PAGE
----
CLEVELAND — LeBron James is doing more than ever. With the Cavaliers missing two All-Stars, he has no choice. “I’m so outside the box right now,” he said.
And two wins from a championship — one like no other.
Pushed by a crowd howling to see Cleveland’s 51-year title drought end, James scored 40 points, his new sidekick Matthew Dellavedova added 20 and the Cavaliers survived Golden State’s furious fourth-quarter comeback led by Stephen Curry for a 96-91 win over the Warriors on June 9 to take a 2-1 lead in the NBA Finals.
James added 12 rebounds and eight assists in 46 minutes, his third stellar performance in his fifth straight finals. The Cavs, who won Game 2 at Golden State for their first ever finals win, got their first at Quicken Loans Arena, which shook from start to finish.
They’ll have a chance to take a commanding 3-1 lead in the best-of-seven series in Game 4 on June 11.
Through three games, James has played 142 of 154 possible minutes, scored 123 points and taken 107 shots. With Kyrie Irving and Kevin Love out with injuries, it’s all on James to deliver. So far, he has.
“I’m just trying to do whatever it takes to help our team win,” he said. “It’s the finals, and it’s whatever it takes. This is a totally different challenge.”
Cleveland nearly threw Game 3 away. The Cavs, who led 92-83 with 51 seconds left, had to withstand a scoring flurry by Curry.
The league’s MVP finally found his shooting touch in the fourth quarter, scoring 17 points as the Warriors, who trailed by 20 in the third, refused to go away. Golden State got a huge lift from reserve David Lee, but they rode Curry, who made five 3-pointers — his last with 18.9 seconds to pull the Warriors within 94-91.
Cleveland then caught a break when referee Danny Crawford blew an inadvertent whistle with 17.5 seconds to go after Golden State appeared to force a turnover.
The officials, who have come under scrutiny for several missed calls in the series, then reviewed the play and it was clear that Klay Thompson was out of bounds when he made contact with the ball that Dellavedova was holding in his hands.
James was fouled and made two free throws with 16.8 seconds left. On Golden State’s last possession, Andre Iguodala appeared to get fouled on a 3-point attempt and the Cavs pulled down the rebound to close out a win that nearly slipped away.
“We’re a young group,” James said, “and like I told the group, ‘It’s OK.’ We haven’t been in a lot of these situations, if any, with this group.”
Curry finished with 27 points but had three turnovers in the final minute. Iguodala scored 15, Thompson, 14 and Lee, who didn’t play in Games 1 or 2, had 11.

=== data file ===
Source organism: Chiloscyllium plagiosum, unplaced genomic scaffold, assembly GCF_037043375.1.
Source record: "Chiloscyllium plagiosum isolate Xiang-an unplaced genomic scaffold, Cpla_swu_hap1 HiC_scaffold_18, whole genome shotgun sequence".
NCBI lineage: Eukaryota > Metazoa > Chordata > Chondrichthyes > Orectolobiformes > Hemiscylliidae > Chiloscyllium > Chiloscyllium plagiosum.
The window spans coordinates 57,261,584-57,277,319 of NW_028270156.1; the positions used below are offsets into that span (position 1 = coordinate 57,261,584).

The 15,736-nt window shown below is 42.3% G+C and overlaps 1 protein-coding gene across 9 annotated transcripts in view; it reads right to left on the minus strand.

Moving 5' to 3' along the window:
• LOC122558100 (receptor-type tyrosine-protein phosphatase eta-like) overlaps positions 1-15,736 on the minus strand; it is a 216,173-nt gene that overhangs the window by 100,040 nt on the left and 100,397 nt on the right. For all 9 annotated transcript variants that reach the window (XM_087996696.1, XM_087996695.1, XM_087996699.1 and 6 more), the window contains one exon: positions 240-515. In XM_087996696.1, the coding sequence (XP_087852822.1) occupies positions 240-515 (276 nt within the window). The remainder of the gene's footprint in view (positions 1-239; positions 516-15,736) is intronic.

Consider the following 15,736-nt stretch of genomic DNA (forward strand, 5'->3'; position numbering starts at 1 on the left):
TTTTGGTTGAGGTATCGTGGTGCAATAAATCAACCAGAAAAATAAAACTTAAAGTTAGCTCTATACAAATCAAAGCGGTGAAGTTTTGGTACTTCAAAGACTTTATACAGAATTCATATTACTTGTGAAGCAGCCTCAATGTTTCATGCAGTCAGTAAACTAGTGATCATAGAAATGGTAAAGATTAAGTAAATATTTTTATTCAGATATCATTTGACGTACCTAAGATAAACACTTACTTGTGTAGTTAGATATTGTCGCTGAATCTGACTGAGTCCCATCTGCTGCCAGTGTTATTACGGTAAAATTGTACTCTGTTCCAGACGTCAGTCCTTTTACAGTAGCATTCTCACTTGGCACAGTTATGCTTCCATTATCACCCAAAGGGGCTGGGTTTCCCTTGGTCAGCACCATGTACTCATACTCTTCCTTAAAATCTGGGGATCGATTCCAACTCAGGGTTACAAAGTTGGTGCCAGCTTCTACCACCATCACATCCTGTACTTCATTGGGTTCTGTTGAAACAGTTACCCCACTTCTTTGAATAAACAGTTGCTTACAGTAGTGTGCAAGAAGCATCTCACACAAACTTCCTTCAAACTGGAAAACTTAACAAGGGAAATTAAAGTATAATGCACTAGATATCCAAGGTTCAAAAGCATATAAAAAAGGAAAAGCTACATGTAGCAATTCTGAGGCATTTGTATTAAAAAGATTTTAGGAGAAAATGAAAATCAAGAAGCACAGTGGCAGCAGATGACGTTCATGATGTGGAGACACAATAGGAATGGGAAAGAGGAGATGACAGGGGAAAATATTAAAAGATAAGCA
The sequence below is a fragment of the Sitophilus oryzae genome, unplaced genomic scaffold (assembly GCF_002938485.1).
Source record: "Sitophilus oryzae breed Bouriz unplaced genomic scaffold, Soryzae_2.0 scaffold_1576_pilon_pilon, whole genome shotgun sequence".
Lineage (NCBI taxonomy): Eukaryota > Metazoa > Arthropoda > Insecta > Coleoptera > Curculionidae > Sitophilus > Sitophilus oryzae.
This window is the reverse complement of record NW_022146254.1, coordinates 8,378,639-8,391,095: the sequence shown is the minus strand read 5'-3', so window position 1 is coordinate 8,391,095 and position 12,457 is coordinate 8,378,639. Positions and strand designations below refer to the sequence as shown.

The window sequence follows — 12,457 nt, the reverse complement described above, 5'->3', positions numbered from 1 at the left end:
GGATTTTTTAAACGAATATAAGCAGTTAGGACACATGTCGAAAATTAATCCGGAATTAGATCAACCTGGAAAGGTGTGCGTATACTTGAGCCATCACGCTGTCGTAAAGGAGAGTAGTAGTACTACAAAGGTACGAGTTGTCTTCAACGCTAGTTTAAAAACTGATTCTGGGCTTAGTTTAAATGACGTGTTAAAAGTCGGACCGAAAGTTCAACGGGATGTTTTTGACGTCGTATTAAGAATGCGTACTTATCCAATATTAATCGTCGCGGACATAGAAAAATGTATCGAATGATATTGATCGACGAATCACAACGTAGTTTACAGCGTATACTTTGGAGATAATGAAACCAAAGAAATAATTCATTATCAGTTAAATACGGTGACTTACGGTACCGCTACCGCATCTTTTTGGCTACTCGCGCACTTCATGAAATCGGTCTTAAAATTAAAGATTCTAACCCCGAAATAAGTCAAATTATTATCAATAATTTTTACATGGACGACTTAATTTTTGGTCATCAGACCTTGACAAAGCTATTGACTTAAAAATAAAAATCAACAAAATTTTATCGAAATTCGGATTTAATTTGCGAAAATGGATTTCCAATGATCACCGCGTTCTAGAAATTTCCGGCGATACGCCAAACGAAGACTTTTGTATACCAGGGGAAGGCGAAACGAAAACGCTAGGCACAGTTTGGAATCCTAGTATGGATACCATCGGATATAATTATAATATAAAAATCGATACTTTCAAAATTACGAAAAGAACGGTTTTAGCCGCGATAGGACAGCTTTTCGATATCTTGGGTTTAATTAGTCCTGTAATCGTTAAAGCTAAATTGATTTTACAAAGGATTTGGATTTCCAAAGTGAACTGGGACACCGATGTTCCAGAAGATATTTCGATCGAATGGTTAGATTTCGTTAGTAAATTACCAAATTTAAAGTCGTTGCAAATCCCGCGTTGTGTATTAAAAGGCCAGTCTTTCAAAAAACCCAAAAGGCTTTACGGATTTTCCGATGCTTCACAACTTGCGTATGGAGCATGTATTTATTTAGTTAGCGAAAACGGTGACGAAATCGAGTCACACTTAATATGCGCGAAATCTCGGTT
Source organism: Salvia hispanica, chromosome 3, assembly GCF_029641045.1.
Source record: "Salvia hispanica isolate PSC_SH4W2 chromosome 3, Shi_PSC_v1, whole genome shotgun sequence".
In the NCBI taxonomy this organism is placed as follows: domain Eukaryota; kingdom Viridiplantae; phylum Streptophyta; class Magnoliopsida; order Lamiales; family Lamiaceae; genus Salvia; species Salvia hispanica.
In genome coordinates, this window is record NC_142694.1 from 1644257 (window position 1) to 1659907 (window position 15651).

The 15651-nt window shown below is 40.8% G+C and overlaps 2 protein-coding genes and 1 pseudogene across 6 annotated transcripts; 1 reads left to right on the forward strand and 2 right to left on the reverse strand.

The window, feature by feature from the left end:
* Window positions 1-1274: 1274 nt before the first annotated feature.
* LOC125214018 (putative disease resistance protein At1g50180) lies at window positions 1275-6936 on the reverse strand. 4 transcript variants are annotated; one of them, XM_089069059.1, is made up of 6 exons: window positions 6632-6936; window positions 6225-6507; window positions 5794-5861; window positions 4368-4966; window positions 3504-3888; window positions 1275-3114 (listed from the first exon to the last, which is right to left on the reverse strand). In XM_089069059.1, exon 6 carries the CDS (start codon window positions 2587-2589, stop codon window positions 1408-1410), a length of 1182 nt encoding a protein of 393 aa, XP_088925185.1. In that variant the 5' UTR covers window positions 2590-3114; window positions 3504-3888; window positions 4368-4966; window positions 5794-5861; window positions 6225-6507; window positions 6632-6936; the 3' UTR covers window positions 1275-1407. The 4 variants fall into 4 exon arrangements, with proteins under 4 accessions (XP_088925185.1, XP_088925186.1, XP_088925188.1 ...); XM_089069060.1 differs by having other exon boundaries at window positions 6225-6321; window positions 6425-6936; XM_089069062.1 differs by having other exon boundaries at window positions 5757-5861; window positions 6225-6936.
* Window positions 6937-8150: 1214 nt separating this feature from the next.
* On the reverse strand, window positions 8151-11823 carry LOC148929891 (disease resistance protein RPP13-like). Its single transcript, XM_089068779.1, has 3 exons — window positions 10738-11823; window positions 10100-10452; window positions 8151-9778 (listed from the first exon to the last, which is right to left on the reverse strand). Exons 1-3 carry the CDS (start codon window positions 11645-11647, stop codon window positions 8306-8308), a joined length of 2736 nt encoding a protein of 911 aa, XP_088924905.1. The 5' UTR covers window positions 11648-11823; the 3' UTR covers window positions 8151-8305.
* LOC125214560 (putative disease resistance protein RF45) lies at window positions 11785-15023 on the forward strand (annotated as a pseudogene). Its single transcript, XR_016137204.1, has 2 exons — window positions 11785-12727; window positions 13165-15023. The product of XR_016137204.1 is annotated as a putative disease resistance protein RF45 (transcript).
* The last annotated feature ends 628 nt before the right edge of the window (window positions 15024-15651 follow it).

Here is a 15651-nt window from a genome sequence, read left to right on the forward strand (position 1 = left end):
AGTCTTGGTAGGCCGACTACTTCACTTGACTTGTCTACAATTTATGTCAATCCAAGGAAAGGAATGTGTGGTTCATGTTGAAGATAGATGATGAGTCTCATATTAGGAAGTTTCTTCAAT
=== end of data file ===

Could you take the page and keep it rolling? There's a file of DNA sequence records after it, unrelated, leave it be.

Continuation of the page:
Despite the loss, Curry feels he’s now in a rhythm. “I think I found something when it comes to how I’m going to be able to attack their pick-and-rolls,” Curry said. “I’ll keep that in the memory bank going into Game 4.”
James once again was helped by Dellavedova, the pesky Australian guard who hounded Curry for three quarters, dived on the floor for loose balls and came up with a huge three-point play, flinging in a layup as he fell with 2:27 left to put the Cavs up 84-80.
Dellavedova was treated for cramps and did not appear at the postgame news conference. The Cavs said he received IVs and was taken to the Cleveland Clinic for further procedures.
He left everything on the floor. “He’s going to throw his body all over the place,” James said.
After two overtime games in Oakland, Game 3 didn’t have quite the same last-second drama, but it didn’t lack any intensity as players were sprawled on the floor fighting for loose balls like the Browns and 49ers scrambling for fumbles.
The Cavs seemed to take control in the third, building their 20-point lead with a breathtaking 12-0 run that included 3-pointers by James and J.R. Smith. Curry ended the spurt with a 3 and the Warriors opened the final period with a 13-2 blast to make it 74-68.
Curry, who went just 2 of 15 on 3s in Game 2, hit a couple did-he-really-just-do-that 3s in the fourth that have made him one of the game’s most captivating players before the Warriors ran out of time.
Still, they’re confident they can come back again. “I’m telling you that right now,” Thompson said, “if we get our offense back, which we will, we’re going to win this series.”
As if Cleveland didn’t have enough injuries, Iman Shumpert, one of the team’s top defenders, hurt his left shoulder in the first quarter after running into a clean screen set by Warriors forward Draymond Green. It’s the same shoulder Shumpert injured while he was with New York earlier this season, sidelining him for six weeks.
Shumpert returned midway through the second quarter, knocking down a 3-pointer to put the Cavs ahead by seven but he played virtually with one arm the rest of the way.
“We can’t afford another injury,” James said, forcing a smile.
James wanted Cleveland’s crowd to be louder than he’s ever heard, and from the moment they entered the building, they tried to oblige.
They chanted “Del-ly, Del-ly” during warmups and alternated hollering “Let’s Go Cavs!” and “De-fense” on nearly every possession. Now two wins from a title, Cleveland is only going to get louder.
(TOM WITHERS, AP Sports Writer)